Jessica McGovern, DO
I'm one of the third year fellows at Tufts MC. I grew up and attended college in upstate New York and went to medical school in Maine. I decided to try and escape the six-month long winters I'd become accustomed to and attended residency at AI DuPont Hospital for Children/Jefferson Medical College in "It's Always Sunny in" Philadelphia and Wilmington, DE. Though I loved having no use for a true winter coat, the draw of Boston brought me back up the coast to Tufts MC. My research project focuses on the development of educational modules on the resuscitation and post-resuscitation care of sick and premature infants. When I'm not working, I like running around The Fens, going to the theater, exploring the food scene and enjoying the city with my co-fellows.
Diana Yanni, MD
I am one of the third year fellows. I am originally from Istanbul, Turkey. I completed my pediatric residency in the leading children’s hospital in Istanbul. I had already set my eyes on Neonatology, but decided to come to US for the opportunities in research. I did my residency in SUNY Downstate Medical Center in New York. I have been very happy to join the amazing NICU fellows here at Tufts MC. My research is on the contribution of antenatal and postnatal inflammation to the risk of cerebral white matter damage and neurodevelopmental outcome. I have been working with the ELGAN group. I had the opportunity to present my research in the regional and national conferences. I am involved in the fellowship education and have been working on creating a two year curriculum for the fellows with a touch of new styles and fun, too. Boston is a great city with its nature and busy calendar of fun activities. I enjoy going to musicals, concerts, spending time with friends and I like to travel—working on the list of places for this year!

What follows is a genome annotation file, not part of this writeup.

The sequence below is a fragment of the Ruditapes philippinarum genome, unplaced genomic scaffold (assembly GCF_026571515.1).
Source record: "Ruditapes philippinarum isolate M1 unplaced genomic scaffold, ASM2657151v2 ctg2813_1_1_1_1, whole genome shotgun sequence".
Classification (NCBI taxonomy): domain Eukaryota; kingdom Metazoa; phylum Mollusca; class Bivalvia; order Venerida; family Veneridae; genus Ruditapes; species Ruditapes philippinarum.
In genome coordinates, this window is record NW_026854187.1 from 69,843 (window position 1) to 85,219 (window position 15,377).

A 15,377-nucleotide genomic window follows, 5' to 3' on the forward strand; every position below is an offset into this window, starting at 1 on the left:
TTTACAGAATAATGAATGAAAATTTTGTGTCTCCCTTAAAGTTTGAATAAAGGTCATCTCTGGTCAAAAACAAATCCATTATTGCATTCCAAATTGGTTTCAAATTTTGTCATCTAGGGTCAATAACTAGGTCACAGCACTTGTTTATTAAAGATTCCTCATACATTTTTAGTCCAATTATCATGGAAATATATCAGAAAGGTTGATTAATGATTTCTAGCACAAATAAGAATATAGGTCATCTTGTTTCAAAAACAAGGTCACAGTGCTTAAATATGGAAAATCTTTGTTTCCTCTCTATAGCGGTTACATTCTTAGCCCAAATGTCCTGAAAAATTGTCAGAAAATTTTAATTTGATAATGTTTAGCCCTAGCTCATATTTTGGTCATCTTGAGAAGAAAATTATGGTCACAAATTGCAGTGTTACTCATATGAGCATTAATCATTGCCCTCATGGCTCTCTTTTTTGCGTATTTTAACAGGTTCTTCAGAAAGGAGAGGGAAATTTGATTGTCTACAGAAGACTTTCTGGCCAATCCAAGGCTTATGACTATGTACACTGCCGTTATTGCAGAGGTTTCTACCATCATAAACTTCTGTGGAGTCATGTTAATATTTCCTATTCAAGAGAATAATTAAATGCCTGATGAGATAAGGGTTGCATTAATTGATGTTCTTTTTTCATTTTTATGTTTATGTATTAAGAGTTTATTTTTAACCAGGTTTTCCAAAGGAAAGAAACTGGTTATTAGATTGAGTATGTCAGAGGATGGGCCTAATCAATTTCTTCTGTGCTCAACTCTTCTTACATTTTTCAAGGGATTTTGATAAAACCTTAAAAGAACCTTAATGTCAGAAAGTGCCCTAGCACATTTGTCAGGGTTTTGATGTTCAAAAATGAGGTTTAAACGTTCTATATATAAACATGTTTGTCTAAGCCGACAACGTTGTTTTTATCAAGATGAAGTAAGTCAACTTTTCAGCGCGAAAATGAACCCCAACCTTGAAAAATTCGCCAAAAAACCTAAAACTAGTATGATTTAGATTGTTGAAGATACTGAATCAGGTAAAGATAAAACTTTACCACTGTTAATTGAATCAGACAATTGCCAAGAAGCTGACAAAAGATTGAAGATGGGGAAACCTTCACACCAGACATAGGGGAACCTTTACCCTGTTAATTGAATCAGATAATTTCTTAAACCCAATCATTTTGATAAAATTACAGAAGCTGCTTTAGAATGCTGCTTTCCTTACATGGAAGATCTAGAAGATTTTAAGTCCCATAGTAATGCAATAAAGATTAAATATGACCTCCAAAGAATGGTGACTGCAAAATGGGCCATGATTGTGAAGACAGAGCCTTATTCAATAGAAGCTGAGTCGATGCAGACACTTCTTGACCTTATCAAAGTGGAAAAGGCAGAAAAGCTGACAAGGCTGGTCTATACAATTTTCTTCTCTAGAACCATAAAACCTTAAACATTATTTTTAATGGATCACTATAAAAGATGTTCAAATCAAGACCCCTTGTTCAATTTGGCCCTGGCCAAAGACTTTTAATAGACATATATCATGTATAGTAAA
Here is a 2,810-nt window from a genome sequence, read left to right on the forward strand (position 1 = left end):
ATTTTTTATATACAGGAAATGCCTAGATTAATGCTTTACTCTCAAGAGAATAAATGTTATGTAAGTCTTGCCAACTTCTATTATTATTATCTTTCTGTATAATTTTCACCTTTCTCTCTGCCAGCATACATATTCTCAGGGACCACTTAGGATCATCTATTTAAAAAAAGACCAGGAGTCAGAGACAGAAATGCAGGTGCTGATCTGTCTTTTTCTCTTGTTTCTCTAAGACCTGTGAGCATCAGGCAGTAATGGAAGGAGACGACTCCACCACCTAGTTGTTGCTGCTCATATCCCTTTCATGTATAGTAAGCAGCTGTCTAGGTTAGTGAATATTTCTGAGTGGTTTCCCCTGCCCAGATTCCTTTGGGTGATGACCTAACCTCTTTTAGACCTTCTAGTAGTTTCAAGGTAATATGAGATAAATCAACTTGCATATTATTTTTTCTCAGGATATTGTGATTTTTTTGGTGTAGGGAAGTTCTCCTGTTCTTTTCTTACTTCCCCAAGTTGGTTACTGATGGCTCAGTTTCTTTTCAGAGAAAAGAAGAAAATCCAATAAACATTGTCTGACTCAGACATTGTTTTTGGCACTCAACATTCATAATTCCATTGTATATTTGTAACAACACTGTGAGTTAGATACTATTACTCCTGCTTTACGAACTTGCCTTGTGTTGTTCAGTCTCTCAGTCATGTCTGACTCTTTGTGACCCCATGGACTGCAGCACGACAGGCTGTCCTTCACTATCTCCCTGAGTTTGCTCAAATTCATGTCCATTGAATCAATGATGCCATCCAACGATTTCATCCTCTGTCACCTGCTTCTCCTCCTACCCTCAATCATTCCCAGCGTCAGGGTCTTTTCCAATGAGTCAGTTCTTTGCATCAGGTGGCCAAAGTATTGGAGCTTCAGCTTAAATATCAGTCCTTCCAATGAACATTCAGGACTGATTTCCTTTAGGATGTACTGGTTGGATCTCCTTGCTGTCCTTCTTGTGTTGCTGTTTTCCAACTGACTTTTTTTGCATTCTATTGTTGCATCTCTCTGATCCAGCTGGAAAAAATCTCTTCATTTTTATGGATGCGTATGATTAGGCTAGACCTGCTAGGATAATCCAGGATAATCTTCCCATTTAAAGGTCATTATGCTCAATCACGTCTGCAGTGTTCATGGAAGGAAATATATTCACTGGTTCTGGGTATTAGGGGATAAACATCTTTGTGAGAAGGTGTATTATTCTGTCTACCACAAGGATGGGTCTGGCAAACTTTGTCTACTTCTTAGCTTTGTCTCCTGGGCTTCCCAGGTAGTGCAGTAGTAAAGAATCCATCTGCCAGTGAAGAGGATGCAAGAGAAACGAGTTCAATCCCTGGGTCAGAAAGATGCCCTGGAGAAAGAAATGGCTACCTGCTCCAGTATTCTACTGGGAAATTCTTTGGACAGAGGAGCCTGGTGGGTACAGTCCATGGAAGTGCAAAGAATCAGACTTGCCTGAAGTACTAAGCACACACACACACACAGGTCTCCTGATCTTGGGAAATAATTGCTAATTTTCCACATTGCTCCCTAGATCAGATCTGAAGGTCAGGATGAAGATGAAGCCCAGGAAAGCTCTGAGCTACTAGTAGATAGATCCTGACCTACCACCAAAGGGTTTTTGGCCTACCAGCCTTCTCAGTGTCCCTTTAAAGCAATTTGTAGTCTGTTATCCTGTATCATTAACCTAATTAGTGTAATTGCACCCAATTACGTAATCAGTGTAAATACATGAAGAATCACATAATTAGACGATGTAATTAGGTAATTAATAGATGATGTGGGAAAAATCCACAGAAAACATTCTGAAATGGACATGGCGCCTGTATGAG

2nd Year Fellows
Kikelomo Babata, MD
My name is Kikelomo Babata. I was born in the warm and sunny city Lagos, Nigeria. Medicine has always been a part of me, with my Dad being a Surgeon and my mum a Nurse. My journey to Tufts is a bit of a long and “atypical” one. In some ways it feels like I have found my way back “home” to Boston. I moved to the United States to join my husband about 9 years ago in the City of Boston. I did my residency in Bronx New York. During this period I was blessed to have 2 beautiful boys Monsur and Marzuq who continuously keep me on my toes. I then moved to the beautiful calm and quiet town of Eau Claire Wisconsin where I would work as a primary care physician for 4 years. During this period, I continued to care for premature infants about 90 minutes away from the nearest level 3 NICU. I found this the quite enjoyable and decided to make the decision to do this for the rest of my life. That led me full cycle back to Boston, my starting point in the United States. My love for Neonatal outcomes brought me back to Tufts Medical Center. I am working with my research mentor Olaf Dammann on Neurodevelopmental Outcomes at 10 years of age of ex preterm infants with late onset sepsis. This has continued to be a great learning experience. During my free time I continue to enjoy all things kid related- The museums, oceans, parks and everything else beautiful that Boston has to offer.